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Wednesdays at Whole Foods – Raw Tea, 522 in Washington State, Class is in Session

Wednesdays at Whole Foods - Raw Tea, 522 in Washington State, Class is in Session

On the first and third Wednesday of each month, I have a column called Wednesdays at Whole Foods. It showcases the most interesting news, products, store events, and happenings at the company.   If you have any suggestions, ideas, or things that you would like to see in this post, please don’t hesitate to contact me. […]

Wednesdays at Whole Foods Whole Foods

On the first and third Wednesday of each month, I have a column called Wednesdays at Whole Foods. It showcases the most interesting news, products, store events, and happenings at the company.  

If you have any suggestions, ideas, or things that you would like to see in this post, please don’t hesitate to contact me. I would love to hear from you.



Without question, Harmless Harvest is one of the most innovative and successful companies in the organic food sector.

They were one of the first beverage companies to use HPP (high pressure processing – a technology that uses pressure, instead of heat, to kill bacteria while maintaining a high percentage of enzymes and nutrients) and launched the world’s first “raw” coconut water. The product remains so popular that keeping it on supermarket shelves is still a challenge.

Not content to be a one-trick pony, Co-Founders Justin Guilbert and Douglas Riboud have spent the last two years preparing to shake up the another segment of the beverage world – the tea market.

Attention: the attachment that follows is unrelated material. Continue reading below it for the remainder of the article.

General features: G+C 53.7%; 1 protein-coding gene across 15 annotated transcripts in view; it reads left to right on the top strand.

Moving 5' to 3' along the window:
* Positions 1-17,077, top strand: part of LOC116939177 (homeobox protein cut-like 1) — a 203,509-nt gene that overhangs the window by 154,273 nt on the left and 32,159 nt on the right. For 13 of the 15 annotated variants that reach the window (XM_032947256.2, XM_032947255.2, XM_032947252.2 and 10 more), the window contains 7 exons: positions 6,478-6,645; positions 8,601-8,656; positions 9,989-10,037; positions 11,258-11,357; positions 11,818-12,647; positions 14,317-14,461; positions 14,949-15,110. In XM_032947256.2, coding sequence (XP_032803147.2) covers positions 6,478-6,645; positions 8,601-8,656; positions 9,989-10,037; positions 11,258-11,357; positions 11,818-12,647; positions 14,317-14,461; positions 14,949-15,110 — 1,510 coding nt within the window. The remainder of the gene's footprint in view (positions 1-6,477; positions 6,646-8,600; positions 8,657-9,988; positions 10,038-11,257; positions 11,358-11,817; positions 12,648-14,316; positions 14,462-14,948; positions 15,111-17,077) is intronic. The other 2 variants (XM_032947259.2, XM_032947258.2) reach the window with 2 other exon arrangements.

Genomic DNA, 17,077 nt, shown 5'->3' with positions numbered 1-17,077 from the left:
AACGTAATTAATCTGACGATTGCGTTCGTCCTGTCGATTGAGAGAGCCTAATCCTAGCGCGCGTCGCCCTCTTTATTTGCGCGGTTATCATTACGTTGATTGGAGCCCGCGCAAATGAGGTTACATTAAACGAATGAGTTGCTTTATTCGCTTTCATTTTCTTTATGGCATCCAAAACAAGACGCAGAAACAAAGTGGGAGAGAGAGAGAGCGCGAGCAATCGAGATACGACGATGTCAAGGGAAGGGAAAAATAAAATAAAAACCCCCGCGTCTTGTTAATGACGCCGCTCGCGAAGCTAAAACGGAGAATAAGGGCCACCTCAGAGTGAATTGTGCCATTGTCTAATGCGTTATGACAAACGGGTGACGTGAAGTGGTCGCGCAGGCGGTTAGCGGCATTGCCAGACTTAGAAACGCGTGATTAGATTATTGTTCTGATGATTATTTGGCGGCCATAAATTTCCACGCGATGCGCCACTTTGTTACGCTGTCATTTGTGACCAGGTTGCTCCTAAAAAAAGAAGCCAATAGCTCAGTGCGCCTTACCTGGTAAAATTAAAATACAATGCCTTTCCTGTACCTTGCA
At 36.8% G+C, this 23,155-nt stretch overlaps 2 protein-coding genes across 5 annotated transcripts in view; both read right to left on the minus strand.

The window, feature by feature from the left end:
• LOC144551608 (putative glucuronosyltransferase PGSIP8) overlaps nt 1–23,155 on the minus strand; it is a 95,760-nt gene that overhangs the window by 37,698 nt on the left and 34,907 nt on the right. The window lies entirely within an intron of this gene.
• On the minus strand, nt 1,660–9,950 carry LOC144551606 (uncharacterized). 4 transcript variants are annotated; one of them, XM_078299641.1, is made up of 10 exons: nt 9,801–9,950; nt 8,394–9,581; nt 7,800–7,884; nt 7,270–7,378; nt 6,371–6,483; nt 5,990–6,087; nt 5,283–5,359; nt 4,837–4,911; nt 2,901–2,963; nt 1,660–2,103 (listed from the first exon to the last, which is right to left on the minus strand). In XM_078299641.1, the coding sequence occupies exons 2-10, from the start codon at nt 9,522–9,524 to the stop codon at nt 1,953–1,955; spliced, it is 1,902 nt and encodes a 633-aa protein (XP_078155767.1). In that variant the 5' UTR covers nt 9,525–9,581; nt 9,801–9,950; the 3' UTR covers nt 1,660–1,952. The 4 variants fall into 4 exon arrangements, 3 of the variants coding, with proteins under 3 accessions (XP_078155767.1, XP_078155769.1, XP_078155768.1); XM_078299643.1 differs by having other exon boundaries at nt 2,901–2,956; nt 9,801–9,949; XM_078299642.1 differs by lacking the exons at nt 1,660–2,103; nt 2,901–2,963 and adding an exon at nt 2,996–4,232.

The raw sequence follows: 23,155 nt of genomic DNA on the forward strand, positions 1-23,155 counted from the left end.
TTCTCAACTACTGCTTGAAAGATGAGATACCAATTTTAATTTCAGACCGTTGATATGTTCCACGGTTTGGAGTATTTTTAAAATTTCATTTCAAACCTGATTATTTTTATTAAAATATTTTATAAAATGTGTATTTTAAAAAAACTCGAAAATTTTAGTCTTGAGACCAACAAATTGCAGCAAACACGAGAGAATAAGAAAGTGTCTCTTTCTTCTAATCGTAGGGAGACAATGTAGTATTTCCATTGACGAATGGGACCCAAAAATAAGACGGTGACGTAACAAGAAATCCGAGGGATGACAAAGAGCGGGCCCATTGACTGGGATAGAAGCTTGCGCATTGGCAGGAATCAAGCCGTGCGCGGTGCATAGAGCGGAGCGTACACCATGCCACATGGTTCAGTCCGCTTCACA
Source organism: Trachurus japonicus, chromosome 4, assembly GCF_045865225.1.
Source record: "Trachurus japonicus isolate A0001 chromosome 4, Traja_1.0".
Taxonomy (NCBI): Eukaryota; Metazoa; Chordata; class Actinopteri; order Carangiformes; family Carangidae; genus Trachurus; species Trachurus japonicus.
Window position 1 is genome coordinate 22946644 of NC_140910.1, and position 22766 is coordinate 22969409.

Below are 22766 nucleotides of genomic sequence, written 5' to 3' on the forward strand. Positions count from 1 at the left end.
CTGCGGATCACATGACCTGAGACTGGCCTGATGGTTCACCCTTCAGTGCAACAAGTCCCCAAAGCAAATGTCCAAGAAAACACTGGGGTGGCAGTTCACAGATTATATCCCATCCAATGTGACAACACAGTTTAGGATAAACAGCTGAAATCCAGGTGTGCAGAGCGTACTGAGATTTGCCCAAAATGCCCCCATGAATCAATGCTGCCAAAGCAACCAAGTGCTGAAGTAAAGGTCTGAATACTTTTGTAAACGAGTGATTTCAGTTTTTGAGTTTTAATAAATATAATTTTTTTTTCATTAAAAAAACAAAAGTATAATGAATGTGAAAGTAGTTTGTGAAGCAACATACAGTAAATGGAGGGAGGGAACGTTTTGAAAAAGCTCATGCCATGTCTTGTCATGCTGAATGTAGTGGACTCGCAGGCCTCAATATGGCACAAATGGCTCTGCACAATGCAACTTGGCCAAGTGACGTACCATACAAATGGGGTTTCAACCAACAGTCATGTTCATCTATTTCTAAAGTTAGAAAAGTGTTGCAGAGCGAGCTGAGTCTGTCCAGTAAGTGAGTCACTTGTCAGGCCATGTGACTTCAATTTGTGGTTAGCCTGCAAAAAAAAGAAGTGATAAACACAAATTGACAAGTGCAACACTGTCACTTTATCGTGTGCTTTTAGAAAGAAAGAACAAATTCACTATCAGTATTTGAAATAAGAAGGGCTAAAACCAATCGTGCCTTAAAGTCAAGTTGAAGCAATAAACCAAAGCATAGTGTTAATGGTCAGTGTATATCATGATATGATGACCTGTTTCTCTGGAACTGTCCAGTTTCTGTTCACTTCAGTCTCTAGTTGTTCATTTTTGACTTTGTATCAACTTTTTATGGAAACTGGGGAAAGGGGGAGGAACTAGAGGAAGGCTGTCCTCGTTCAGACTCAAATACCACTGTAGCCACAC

Harmless Harvest has just launched the world’s first “raw” tea – using HPP and no hot water to brew the tea. It is a cold-water process, which “maintains the powerful flavor, fragrance, and nutritional profile of the raw leaf while controlling the tannins – or bitterness – released,” said Douglas Riboud, and the tea contains no detectable levels of caffeine.

The 100% USDA certified organic tea leaves come from the pristine volcanic slopes of Southern Kyushu in Japan, and an entirely new supply chain had to be developed in order to bring this product to market and to have enough raw material to scale.

Justin Guilbert credits the close collaboration with Chris Giuliano and Diane Snyder, both of Whole Foods Market’s Southern Pacific region, for playing a critical role in the creation of the final product, and he said that it was very much of a back-and-forth, collaborative process with them over the last 12 months.

First launched in the Southern Pacific region, the three flavors of tea – unsweetened, raw peppermint, and raw honey & lemon – will soon be rolled out nationwide. Yet, don’t expect it to find it at any retailer. This first-of-its-kind product is exclusive to Whole Foods Market.

According to Justin Guilbert, the response so far to these raw teas has been “phenomenal” and he hopes “to get people excited about tea in the same way that people are excited about juice or coffee.”

That is certainly a lofty goal but if there is any company in the industry that can accomplish this feat, it is Harmless Harvest. These guys are just that impressive.

Needless to say, I am very much looking forward to tasting their three teas at next week’s Natural Products Expo East trade show in Baltimore.

(Below is my interview with Harmless Harvest Co-Founder Justin Guilbert at Natural Products Expo West 2012, well before the raw tea product was launched.)


Earlier this year, Whole Foods Market made a historic announcement by declaring that all GMOs in its stores will be labeled by 2018, with many of its products to be labeled well before that deadline.